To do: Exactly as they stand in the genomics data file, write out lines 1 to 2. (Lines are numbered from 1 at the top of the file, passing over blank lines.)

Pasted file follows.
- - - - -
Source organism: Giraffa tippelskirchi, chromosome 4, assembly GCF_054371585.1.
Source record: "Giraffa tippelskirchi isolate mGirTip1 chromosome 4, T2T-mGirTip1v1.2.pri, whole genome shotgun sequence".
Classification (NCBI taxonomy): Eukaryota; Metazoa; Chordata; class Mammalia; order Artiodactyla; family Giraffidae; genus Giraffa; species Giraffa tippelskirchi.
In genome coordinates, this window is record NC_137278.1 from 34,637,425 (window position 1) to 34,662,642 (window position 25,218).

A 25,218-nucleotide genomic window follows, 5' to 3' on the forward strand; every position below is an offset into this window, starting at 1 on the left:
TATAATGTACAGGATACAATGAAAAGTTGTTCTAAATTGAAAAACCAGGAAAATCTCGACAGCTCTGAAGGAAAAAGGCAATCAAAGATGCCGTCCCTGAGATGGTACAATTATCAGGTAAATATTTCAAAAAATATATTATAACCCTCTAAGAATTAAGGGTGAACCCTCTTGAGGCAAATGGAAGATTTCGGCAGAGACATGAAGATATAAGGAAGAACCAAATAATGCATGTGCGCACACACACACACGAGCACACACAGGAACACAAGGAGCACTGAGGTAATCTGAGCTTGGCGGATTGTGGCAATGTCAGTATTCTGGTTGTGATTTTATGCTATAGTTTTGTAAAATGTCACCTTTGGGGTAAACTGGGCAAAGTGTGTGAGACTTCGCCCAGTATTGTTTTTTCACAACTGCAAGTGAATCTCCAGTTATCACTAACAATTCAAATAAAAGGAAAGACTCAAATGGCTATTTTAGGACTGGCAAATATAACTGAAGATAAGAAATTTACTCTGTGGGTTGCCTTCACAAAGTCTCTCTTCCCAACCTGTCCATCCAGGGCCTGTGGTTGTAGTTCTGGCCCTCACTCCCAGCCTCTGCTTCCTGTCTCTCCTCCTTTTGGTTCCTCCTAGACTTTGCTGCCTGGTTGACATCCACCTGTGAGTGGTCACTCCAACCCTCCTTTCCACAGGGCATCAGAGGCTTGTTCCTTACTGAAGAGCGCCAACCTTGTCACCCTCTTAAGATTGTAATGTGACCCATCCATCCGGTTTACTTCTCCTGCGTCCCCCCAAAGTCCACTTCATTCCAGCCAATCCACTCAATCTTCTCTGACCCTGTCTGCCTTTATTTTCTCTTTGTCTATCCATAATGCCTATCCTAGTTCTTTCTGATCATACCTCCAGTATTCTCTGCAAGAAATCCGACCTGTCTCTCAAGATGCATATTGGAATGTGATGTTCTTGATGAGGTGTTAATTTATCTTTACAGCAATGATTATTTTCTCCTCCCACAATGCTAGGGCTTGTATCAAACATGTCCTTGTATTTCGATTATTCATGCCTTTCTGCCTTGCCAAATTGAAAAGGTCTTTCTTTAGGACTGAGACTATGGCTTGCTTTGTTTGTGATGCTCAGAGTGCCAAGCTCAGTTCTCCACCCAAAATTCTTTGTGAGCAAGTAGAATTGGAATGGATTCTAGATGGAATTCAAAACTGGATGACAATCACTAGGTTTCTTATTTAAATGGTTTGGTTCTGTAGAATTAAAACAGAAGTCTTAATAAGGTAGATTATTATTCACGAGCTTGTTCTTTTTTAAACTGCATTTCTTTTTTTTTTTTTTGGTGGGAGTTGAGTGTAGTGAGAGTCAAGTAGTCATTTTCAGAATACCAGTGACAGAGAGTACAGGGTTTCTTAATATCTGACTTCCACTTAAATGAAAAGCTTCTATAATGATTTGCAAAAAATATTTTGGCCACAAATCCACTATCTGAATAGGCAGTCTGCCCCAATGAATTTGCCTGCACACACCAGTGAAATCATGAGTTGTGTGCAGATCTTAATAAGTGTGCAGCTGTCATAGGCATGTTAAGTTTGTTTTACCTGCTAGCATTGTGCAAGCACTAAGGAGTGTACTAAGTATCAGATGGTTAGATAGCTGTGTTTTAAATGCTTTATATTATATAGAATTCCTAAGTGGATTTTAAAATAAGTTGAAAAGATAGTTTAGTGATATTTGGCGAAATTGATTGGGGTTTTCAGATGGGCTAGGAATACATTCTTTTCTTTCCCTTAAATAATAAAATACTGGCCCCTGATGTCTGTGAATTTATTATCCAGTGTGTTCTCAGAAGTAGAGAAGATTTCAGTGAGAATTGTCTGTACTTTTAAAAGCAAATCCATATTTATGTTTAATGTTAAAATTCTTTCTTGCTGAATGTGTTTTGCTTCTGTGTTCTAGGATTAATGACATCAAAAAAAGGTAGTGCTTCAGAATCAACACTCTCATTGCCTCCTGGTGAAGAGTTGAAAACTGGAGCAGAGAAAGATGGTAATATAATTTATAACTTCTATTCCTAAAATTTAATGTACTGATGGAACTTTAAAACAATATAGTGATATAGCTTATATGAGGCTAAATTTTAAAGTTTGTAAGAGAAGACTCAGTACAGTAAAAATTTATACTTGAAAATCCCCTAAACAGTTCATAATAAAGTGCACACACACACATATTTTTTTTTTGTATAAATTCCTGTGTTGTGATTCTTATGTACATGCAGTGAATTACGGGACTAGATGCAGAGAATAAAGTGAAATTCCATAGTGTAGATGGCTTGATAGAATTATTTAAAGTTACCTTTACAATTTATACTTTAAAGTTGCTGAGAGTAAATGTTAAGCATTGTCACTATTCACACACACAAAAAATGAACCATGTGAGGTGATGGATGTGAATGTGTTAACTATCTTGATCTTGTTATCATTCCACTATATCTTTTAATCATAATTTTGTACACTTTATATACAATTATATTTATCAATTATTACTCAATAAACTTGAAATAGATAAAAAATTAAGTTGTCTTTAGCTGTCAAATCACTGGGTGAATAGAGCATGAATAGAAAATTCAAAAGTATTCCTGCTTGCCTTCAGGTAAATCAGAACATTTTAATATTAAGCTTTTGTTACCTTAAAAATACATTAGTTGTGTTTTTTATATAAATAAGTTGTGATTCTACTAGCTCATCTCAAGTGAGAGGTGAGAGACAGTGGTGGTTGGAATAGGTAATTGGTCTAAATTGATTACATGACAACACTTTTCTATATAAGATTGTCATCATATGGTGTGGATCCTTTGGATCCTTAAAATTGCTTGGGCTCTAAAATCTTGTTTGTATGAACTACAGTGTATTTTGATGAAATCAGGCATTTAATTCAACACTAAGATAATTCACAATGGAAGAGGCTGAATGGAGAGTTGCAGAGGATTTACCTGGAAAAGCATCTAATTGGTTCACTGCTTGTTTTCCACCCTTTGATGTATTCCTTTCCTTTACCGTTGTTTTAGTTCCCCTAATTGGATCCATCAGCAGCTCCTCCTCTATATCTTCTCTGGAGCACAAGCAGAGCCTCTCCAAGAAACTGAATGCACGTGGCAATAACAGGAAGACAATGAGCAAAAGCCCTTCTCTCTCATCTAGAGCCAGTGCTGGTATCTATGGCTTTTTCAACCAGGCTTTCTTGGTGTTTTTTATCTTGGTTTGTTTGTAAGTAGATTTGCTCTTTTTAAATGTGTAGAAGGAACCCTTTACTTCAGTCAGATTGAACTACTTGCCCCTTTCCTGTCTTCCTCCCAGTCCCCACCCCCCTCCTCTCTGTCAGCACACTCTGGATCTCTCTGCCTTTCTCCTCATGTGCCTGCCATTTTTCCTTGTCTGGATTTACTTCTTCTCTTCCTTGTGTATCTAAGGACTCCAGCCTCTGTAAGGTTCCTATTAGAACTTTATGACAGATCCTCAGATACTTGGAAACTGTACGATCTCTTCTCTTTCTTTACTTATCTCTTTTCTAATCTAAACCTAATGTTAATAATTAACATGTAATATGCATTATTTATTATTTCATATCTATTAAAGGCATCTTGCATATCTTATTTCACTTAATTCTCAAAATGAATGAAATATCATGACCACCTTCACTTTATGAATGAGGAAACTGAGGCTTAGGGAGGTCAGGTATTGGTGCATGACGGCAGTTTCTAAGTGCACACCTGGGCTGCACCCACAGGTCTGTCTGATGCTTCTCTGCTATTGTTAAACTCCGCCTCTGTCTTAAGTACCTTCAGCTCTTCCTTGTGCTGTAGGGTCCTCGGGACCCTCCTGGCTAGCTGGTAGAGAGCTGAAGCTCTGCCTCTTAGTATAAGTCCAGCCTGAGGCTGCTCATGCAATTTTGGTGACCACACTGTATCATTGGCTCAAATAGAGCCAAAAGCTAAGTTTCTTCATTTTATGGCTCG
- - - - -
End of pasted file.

Source organism: Giraffa tippelskirchi, chromosome 4, assembly GCF_054371585.1.
Source record: "Giraffa tippelskirchi isolate mGirTip1 chromosome 4, T2T-mGirTip1v1.2.pri, whole genome shotgun sequence".